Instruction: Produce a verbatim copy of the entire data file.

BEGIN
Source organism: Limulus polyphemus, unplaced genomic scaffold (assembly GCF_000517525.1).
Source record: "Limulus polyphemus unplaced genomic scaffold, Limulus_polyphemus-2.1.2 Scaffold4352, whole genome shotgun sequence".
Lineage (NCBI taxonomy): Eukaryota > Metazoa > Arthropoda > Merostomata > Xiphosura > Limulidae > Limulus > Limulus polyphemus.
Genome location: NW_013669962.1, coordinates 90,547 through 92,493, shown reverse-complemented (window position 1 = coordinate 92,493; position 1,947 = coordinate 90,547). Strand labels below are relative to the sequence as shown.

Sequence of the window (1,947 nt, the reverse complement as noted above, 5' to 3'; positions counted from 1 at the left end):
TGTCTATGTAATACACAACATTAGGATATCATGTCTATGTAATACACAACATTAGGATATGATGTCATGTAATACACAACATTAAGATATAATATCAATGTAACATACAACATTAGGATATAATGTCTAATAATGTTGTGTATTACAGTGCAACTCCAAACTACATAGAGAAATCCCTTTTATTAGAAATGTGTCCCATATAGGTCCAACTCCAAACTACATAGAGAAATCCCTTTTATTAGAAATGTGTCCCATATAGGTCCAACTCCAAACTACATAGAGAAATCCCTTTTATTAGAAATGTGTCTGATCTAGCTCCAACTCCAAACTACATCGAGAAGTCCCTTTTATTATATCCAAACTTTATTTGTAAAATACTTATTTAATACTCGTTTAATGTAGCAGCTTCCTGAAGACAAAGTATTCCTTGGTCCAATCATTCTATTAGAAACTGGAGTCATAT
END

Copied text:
Source organism: Limulus polyphemus, unplaced genomic scaffold (assembly GCF_000517525.1).
Source record: "Limulus polyphemus unplaced genomic scaffold, Limulus_polyphemus-2.1.2 Scaffold4352, whole genome shotgun sequence".
Lineage (NCBI taxonomy): Eukaryota > Metazoa > Arthropoda > Merostomata > Xiphosura > Limulidae > Limulus > Limulus polyphemus.
Genome location: NW_013669962.1, coordinates 90,547 through 92,493, shown reverse-complemented (window position 1 = coordinate 92,493; position 1,947 = coordinate 90,547). Strand labels below are relative to the sequence as shown.

Sequence of the window (1,947 nt, the reverse complement as noted above, 5' to 3'; positions counted from 1 at the left end):
TGTCTATGTAATACACAACATTAGGATATCATGTCTATGTAATACACAACATTAGGATATGATGTCATGTAATACACAACATTAAGATATAATATCAATGTAACATACAACATTAGGATATAATGTCTAATAATGTTGTGTATTACAGTGCAACTCCAAACTACATAGAGAAATCCCTTTTATTAGAAATGTGTCCCATATAGGTCCAACTCCAAACTACATAGAGAAATCCCTTTTATTAGAAATGTGTCCCATATAGGTCCAACTCCAAACTACATAGAGAAATCCCTTTTATTAGAAATGTGTCTGATCTAGCTCCAACTCCAAACTACATCGAGAAGTCCCTTTTATTATATCCAAACTTTATTTGTAAAATACTTATTTAATACTCGTTTAATGTAGCAGCTTCCTGAAGACAAAGTATTCCTTGGTCCAATCATTCTATTAGAAACTGGAGTCATAT